Shingle Mill is the first Peak as you go from left to right. Freedom Peak is the second peak.
This pyramid-shaped peak has not been officially named and as such it is not labeled on USGS maps, however locals know it as Shingle Mill and an effort is being made to have the name officially recognized. Read about the naming effort at deseretnews.com
May 17, 2009 -- According to summitpost member Rockhop23
"The name 'Shingle Mill Peak' was officially recognized by the USGS in 2007. It should soon start appearing on maps."
As the crow flies Shingle Mill Peak is located only 0.6 miles (1 km) NxNE (23°) of Freedom Peak
, in the Uinta National Forest, on the southern end of the Cascade
It's summit offers an amazing view of Spanish Fork Peak
, as well as views of Freedom Peak, Y-Mountain, Cascade Mountain, Mt Timpanogos, Lightning Peak, Mount Nebo, Provo Peak, etc.
Shingle Mill, is the peak at the top/left, as seen from Cascade Mt. At the top/right is Freedom Peak.
Shingle Mill, is the peak at the top/left, as seen from Cascade Mt. At the top/right is Provo Peak.
Shingle Mill is located in the backyard of Provo Utah. Provo is 42 miles south of Salt Lake City via I-15.
This mountain is accessed either via the Dry Fork Trail or via the Big Springs Trail. The Dry Fork Trail is shorter, and less steep
To reach the Dry Fork Trail
use the Squaw Peak Trail (road)
. Squaw Peak Trail is accessed from Provo Canyon and Hwy 189. From Salt Lake City take I–15 South towards Provo. Continue on I-15 to the 800 North Orem exit. Follow 800 North east through Orem to Hwy 189 in Provo Canyon. Within two miles watch for a sign on the left indicating the Squaw Peak Trail. It begins as a paved road but turns into a rocky, washboarded, dirt, jeep trail soon after it forks and as such a high clearance vehicle is recommended. At the fork take the left path. Continue to the Dry Fork trailhead located immediately past the old Rock Canyon Campground (now closed)
. The trail is marked with a vertical, brown, Forest Service marker, and is located at 7,255 ft. There is no formal parking area, but there is room for one or two vehicles to park along the side of the road. Follow this trail 3.5 miles, due east, up through a beautiful aspen and pine forest to the Cascade Saddle at around 9650 ft.
For the Big Springs Trail
, again take Hwy 189 up Provo Canyon, but rather than exiting at the Squaw Peak Trail continue east to Vivian Park, located approximately 2 miles further up the Provo Canyon. Vivian Park is located at the head of the Great Western Trail (road)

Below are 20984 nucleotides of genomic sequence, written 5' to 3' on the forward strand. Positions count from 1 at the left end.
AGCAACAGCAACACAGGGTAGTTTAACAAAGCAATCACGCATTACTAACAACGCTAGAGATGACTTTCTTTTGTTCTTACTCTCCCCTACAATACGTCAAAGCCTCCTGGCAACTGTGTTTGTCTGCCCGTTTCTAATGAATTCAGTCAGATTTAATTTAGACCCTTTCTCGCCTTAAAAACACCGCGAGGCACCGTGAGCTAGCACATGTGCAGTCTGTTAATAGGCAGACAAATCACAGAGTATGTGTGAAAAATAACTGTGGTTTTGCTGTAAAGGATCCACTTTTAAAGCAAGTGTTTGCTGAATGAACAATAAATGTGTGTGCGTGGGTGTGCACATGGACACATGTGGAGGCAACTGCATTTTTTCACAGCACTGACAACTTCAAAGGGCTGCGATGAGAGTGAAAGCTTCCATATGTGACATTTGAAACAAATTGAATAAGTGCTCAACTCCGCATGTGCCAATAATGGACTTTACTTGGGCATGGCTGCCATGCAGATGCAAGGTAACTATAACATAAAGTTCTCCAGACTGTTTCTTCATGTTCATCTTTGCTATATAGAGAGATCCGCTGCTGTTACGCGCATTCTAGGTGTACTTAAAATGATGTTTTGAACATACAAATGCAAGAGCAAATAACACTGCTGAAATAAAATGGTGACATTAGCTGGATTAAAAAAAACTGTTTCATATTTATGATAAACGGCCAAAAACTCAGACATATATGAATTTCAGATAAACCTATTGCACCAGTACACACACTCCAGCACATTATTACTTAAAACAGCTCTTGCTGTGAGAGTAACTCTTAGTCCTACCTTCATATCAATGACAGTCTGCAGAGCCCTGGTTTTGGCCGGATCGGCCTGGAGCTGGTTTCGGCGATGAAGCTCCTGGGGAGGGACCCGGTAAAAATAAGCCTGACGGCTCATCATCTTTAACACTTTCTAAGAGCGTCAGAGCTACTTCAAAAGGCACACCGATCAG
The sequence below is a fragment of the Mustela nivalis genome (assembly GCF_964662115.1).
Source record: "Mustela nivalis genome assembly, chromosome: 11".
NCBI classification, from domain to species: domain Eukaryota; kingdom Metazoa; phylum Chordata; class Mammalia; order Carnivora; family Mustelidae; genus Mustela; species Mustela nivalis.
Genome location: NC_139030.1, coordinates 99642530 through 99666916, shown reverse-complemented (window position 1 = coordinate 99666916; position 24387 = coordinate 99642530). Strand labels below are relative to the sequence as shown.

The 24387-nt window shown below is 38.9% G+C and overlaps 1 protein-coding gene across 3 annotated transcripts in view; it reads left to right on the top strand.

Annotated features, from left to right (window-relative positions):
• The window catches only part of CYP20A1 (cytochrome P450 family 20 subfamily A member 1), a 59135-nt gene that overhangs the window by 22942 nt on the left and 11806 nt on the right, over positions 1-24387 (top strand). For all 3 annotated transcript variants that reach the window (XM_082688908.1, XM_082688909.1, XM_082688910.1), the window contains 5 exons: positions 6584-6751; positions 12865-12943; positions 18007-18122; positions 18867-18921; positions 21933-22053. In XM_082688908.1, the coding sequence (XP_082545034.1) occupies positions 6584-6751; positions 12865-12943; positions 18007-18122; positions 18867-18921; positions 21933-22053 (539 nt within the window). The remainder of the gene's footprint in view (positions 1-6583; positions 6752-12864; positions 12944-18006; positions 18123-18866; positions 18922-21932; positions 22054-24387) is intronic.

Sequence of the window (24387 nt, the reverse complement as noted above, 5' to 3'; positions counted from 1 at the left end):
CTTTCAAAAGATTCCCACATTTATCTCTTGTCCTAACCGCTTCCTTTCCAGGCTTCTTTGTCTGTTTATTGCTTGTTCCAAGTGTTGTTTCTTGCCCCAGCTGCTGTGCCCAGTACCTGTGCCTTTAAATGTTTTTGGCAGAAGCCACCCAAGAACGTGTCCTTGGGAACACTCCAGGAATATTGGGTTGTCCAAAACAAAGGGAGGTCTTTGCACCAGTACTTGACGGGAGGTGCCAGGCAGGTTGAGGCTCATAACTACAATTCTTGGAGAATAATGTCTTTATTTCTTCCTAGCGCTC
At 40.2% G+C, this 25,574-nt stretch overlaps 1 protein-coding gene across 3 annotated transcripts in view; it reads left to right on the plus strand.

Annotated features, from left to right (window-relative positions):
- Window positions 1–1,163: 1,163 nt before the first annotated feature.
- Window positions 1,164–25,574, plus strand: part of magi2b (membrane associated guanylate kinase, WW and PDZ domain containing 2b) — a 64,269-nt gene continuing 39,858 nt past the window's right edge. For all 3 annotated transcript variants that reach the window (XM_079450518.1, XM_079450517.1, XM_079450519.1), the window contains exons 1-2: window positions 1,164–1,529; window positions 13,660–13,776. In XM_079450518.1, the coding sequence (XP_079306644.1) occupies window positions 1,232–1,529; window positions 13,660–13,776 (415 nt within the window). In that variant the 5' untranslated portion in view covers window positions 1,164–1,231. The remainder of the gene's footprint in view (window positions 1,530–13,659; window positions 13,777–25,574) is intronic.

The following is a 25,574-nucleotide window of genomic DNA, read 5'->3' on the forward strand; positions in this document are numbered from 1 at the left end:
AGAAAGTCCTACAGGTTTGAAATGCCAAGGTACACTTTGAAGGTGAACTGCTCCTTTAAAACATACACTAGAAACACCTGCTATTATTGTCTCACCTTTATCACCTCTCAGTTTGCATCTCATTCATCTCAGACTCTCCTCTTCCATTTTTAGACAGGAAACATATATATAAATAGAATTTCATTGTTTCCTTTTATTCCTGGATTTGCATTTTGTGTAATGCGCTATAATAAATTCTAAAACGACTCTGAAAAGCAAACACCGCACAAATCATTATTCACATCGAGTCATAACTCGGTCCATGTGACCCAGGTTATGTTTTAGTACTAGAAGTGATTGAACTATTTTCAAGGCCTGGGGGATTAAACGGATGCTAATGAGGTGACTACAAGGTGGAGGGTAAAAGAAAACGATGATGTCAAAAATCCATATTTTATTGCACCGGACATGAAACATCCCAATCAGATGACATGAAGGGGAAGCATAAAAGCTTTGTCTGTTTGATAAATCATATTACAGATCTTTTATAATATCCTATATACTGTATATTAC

. Drive up the Great Western Trail about 4 miles south to the Big Springs Park. Park in the last (west most)
parking lot. The trail to Cascade Saddle starts from the northwest corner of the parking lot. The trailhead has an elevation of 5130 ft. The distance from the parking lot to the Cascade saddle is just over 5 miles.
The Dry Fork Trail, and the Big Springs Trail intersect at the Cascade Saddle, the first coming from the west, and the second from the east. At the intersection, find a trail marked by cairns running south and generally following the man-made terraces horizontally across the face of Shingle Mill Peak. Within a mile or so the cairns guide you to to the saddle between Shingle Mill and Freedom Peaks. Ascend about 1/2 mile NE (35°) to the peak.
As long as you are there, you may want to summit Freedom Peak
Since the Squaw Peak Trail is closed in the winter, as an alternative one may start at the Rock Canyon Trailhead (elevation 5138). This trail connects with the Dry Fork trailhead after 3.3 miles.
No permits nor fees required. As with most natural features in the Unita National Forest, participants enjoy little or no regulation. The main thing to be aware of is current fire regulations, which typically means no fires.
Shingle Mill is located in the Unita National Forest and as such one may camp pretty much anywhere. Use common sense and leave a reasonable distance between camp spots and water sources. On the Cascade Saddle there is a large plastic water collection tank providing water to campers (note the water looks stale and must be purified before drinking).
Utah County's climate is moderate with average daytime temperatures in the valley ranging from 36 F (2 C) in the winter to 93 F (34 C) in the summer. In the spring average daytime temperatures tend to hover around 71 F (22 C), and in the fall daytime temperatures typically reach 65 F (19 C). Mountain areas may be as much as 20 F degrees cooler. The humidity levels are typically lower in the winter months than the rest of the year.
Daylight hours range from 9 hours in the winter to 15 hours in the summer. Rain fall in Provo is very low ranging from about two inches per month in the spring to less than one inch in July.
Provo averages 56 inches of snow per year as measured at the BYU station, whereas the Mountains of the Southern Wasatch Range receive over 300 inches.
External LinksKey Peaks in Utah County
Marauders Mountain Album